Patients with chronic hyponatremia have vasopressin acting on the kidney, causing water retention and dilution of the sodium in the extracellular fluid. In surveys of hospitalized patients with hyponatremia, the stimulus for vasopressin secretion is low effective circulating volume via the baroreceptor in about two-thirds of patients. The remaining one-third have a variety of stimuli for vasopressin secretion, including surgery, nausea, hypothyroidism, adrenal insufficiency, and SIADH. Although physical examination is often extremely helpful in detecting signs of altered effective circulating volume (such as edema, ascites, hypotension, and abnormal jugular venous pressure), physical exam is unreliable in a significant proportion of patients.
The urine sodium concentration is a critical diagnostic aid in differential diagnosis. It should be low (<30 mmol/L) with reduced effective circulating volume, because sodium-retaining factors, including angiotensin II, catecholamines, the sympathetic nervous system, and aldosterone, are activated and stimulate renal tubular sodium reabsorption. When the urine sodium concentration is high, as in this case, SIADH should be strongly considered. This rule has 2 important exceptions, however. The first is diuretic use, which can cause baroreceptor-mediated vasopressin release through reduced effective circulating volume with a high urine sodium concentration. The second is adrenal insufficiency, in which cortisol or aldosterone deficiency can lead to vasopressin secretion. Urine sodium is high because of aldosterone deficiency. Adrenal insufficiency must always be ruled out in cases of severe hyponatremia, because the classic clinical and biochemical features may not be present.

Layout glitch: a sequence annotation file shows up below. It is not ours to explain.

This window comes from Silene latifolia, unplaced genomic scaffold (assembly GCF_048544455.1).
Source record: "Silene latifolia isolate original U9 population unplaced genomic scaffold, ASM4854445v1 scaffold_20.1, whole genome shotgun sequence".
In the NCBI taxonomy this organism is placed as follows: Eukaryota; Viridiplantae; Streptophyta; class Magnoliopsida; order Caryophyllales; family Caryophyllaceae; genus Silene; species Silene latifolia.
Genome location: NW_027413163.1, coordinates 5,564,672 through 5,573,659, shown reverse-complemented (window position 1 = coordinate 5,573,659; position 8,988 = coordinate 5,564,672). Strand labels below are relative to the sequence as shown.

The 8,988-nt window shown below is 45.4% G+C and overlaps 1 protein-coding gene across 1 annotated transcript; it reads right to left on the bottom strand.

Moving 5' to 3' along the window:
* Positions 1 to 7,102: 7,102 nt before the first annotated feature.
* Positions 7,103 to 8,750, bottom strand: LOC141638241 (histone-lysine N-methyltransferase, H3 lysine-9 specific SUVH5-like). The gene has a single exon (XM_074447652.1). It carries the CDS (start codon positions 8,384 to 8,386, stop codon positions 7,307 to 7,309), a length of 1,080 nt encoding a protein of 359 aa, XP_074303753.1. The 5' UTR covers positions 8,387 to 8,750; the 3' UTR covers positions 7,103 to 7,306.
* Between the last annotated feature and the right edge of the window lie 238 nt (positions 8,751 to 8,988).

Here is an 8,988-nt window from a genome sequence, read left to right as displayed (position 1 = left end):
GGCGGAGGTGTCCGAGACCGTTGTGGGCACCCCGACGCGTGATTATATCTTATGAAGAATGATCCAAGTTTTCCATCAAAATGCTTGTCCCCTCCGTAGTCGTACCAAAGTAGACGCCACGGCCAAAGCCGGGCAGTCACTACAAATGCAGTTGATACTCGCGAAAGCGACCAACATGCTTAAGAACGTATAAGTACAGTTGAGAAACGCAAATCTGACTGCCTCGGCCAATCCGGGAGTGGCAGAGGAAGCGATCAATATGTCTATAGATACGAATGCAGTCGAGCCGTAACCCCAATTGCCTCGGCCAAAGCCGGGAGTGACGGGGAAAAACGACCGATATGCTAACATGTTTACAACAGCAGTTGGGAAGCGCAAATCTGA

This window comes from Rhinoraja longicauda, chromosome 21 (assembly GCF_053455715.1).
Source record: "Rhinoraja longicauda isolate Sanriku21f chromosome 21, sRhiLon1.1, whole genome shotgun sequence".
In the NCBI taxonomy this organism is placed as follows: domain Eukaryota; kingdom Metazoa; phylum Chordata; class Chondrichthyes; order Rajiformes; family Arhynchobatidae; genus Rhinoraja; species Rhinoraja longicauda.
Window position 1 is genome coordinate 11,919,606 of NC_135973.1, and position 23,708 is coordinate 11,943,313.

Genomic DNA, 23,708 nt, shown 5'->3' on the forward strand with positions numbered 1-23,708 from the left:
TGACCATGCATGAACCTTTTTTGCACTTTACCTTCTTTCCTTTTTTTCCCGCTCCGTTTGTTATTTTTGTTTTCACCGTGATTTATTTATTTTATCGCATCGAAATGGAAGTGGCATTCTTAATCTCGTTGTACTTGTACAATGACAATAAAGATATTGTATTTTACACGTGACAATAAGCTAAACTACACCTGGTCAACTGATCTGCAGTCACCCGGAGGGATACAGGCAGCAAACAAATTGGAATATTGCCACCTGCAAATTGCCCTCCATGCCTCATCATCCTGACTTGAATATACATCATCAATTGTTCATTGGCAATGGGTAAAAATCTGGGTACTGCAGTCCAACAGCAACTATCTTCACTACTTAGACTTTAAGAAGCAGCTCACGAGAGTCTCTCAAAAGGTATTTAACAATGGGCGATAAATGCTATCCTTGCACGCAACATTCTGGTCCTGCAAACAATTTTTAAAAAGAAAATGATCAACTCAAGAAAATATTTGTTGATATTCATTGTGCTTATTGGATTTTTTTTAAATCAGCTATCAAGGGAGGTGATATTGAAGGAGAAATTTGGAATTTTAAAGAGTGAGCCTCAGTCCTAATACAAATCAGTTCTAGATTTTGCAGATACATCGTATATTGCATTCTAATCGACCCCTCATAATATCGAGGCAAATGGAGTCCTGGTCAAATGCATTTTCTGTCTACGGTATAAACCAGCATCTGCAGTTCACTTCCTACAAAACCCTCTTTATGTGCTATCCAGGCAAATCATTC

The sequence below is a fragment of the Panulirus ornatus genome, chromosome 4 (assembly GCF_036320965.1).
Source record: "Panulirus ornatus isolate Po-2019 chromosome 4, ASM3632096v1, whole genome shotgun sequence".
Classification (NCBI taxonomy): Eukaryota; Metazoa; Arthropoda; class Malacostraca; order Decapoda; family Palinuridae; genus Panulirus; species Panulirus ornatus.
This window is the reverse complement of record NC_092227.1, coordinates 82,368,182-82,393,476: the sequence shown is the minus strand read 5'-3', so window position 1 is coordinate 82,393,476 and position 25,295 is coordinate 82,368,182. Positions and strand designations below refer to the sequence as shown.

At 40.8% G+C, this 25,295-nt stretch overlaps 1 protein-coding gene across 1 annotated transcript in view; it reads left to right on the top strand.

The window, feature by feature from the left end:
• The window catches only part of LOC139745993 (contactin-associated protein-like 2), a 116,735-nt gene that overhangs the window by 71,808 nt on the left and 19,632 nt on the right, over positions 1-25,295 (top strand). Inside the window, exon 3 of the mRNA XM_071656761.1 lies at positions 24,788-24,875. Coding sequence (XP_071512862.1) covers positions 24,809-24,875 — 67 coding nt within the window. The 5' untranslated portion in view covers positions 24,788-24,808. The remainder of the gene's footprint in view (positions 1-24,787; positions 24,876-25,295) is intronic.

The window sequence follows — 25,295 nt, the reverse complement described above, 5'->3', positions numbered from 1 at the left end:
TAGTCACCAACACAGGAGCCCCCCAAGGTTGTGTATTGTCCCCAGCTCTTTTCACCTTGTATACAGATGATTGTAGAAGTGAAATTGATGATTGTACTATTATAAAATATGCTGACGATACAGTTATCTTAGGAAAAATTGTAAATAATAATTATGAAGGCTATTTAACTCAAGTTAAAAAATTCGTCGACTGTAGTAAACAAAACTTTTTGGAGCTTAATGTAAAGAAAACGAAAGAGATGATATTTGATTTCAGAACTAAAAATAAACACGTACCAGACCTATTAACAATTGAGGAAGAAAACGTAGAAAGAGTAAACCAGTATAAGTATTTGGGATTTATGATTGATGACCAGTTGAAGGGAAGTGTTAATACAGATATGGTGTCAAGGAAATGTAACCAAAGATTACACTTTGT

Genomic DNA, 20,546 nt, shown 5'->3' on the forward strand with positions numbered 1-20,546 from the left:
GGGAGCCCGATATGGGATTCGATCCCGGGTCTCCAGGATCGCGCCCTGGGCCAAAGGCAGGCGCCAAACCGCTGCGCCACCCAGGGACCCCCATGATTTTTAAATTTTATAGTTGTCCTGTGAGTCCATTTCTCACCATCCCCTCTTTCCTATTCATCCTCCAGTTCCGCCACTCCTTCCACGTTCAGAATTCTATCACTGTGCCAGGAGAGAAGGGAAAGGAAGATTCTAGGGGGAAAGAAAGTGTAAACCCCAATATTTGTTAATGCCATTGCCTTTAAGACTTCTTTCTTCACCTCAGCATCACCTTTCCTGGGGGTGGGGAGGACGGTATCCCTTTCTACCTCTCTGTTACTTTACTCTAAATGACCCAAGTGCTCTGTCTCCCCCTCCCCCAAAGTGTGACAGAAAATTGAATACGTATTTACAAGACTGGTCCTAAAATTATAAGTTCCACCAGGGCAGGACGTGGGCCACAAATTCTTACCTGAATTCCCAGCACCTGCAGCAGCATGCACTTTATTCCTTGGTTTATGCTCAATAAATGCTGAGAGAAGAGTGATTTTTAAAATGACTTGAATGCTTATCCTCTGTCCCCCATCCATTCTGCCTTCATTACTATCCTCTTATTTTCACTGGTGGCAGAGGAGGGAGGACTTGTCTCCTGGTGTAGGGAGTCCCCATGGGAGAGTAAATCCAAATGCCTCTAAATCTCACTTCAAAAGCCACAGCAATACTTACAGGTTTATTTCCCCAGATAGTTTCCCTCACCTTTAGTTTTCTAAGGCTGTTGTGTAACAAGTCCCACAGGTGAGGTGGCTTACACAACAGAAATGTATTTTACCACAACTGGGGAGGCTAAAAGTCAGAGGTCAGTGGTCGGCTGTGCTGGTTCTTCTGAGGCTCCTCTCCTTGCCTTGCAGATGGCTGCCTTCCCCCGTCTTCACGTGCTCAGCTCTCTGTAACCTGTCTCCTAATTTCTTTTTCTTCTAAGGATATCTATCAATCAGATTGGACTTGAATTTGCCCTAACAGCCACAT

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Role of Sponsor: The funding organizations played no role in the design of study, choice of enrolled patients, review and interpretation of data, or preparation or approval of manuscript.
- © 2009 The American Association for Clinical Chemistry